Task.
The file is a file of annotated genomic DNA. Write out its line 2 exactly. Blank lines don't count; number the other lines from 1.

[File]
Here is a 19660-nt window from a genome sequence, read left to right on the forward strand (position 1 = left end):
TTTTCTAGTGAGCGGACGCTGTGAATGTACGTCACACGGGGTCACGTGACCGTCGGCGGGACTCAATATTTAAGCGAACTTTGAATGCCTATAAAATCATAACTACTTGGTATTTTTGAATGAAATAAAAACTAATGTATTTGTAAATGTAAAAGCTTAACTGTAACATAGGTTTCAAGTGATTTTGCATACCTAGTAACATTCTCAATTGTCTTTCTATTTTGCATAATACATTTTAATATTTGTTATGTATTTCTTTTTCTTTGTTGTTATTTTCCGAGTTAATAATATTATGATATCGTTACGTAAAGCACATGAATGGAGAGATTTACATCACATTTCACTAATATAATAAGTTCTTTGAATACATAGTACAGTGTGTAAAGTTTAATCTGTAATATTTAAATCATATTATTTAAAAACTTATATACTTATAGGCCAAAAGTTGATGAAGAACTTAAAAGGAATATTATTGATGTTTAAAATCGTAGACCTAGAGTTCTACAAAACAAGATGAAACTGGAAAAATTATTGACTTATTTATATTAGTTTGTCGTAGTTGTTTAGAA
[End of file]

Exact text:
TTTTCTAGTGAGCGGACGCTGTGAATGTACGTCACACGGGGTCACGTGACCGTCGGCGGGACTCAATATTTAAGCGAACTTTGAATGCCTATAAAATCATAACTACTTGGTATTTTTGAATGAAATAAAAACTAATGTATTTGTAAATGTAAAAGCTTAACTGTAACATAGGTTTCAAGTGATTTTGCATACCTAGTAACATTCTCAATTGTCTTTCTATTTTGCATAATACATTTTAATATTTGTTATGTATTTCTTTTTCTTTGTTGTTATTTTCCGAGTTAATAATATTATGATATCGTTACGTAAAGCACATGAATGGAGAGATTTACATCACATTTCACTAATATAATAAGTTCTTTGAATACATAGTACAGTGTGTAAAGTTTAATCTGTAATATTTAAATCATATTATTTAAAAACTTATATACTTATAGGCCAAAAGTTGATGAAGAACTTAAAAGGAATATTATTGATGTTTAAAATCGTAGACCTAGAGTTCTACAAAACAAGATGAAACTGGAAAAATTATTGACTTATTTATATTAGTTTGTCGTAGTTGTTTAGAA